Growing employee health and safety concerns could give rise to a wave of union organizing activity in the coming months. Over the past 20 years, union membership has declined significantly and despite efforts to increase membership, the numbers continue to fall.
According to the Department of Labor, just over 6% of non-government workers were union members in 2019, which has decreased drastically from nearly 10% just 20 years ago and 30% in 1950.
Pandemic May be Increasing Interest in Unionizing
However, the pandemic is increasing anxiety among many workers that their employers are not doing enough to protect their health in the workplace. Since March, employees in fast-food restaurants, grocery stores, hospitals, meatpacking plants, and warehouse distribution centers have threatened or staged walkouts over the perceived lack of safety protection from their employers.
Recognizing these concerns, many unions have increased their online presence to attract new members who have concerns about safety. The Teamsters Union, United Food and Commercial Workers Union, Communication Workers of America, and other unions have launched online resource centers or action sites aimed at helping nonunion workers secure protections by flexing their labor rights. Because the unions are making information so readily available and empowering the everyday worker, the unions hope that workers with concerns about safety will turn to a union for protection.
Reduce the Likelihood of an Organizing Drive
If employers fail to take workplace safety concerns of employees seriously, the employer could be vulnerable to a union organizing drive. The promise of improved working conditions is now more important than ever for employers to consider for employee relations. Some steps employers should consider to reduce the likelihood of an organizing drive include:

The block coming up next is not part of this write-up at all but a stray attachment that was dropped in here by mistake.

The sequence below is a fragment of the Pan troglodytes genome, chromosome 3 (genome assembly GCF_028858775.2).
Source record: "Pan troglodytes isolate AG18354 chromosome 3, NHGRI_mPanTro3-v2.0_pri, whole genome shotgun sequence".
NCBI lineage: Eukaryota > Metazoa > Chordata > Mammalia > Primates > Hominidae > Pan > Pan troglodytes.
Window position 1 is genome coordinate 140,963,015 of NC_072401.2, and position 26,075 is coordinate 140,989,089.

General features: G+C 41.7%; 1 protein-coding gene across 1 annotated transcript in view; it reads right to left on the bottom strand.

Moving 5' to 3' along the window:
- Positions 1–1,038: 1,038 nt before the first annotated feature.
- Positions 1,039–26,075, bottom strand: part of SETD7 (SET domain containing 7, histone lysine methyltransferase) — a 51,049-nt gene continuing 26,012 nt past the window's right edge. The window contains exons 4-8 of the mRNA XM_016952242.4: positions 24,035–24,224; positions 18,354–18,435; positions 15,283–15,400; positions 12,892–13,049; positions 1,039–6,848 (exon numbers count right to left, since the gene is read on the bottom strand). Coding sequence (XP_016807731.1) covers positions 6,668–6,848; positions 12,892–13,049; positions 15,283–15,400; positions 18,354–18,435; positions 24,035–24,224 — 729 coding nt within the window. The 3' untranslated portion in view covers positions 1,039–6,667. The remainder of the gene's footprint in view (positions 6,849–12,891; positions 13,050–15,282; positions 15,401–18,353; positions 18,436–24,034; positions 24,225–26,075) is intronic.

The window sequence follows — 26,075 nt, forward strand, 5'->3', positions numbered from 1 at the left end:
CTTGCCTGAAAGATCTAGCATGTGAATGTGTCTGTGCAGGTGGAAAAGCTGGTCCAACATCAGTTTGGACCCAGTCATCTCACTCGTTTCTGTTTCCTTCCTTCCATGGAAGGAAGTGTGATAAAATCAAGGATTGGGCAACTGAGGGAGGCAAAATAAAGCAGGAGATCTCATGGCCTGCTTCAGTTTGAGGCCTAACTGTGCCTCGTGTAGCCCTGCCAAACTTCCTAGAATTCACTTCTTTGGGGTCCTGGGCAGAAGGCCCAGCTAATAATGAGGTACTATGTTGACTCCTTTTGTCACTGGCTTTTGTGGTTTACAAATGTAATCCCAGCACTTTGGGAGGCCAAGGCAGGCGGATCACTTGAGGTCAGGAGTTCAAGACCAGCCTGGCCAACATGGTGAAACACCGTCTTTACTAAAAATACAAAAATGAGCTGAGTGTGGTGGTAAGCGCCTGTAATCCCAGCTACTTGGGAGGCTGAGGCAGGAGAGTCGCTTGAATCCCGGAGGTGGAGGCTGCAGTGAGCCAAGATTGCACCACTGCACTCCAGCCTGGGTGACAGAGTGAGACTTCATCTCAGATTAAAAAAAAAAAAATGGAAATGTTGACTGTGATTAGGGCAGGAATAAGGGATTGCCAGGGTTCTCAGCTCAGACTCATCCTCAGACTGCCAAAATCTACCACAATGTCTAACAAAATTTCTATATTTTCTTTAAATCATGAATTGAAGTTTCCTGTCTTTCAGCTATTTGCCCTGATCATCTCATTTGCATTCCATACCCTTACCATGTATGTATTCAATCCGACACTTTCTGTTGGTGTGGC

- Communicate regularly with employees about your safety plan. Let them know what guidance you are following, what procedures you are implementing, and why.
- Be open to suggestions from concerned employees. In fact, you should consider soliciting employee input on return to work practices and workplace safety practices.
- Review federal, state, and local guidance on recommended steps to protect workers in your specific work environment.
- Establish clear guidelines for employee safety, particularly in situations where employees have direct contact with the public.
- Provide proper personal protective equipment to your employees, including masks and gloves where appropriate.
- Establish sanitation procedures, making hand sanitizer and disinfecting wipes available whenever and wherever possible. You may even consider an outside cleaning service.
- Extend work from home policies and procedures where possible.
- Have a strategy for dealing with any organizing drive that includes training managers on what to look for, what they can say, and what they can do to assist in the effort.
The Big Picture
While employee concerns have yet to translate into significant gains for the unions, and there remain any number of barriers to mounting a union campaign, we strongly encourage all employers to review training and safety processes and procedures with counsel. Consider what can be done to promote workplace safety and protect employees so that employees are not encouraged to look elsewhere for help.
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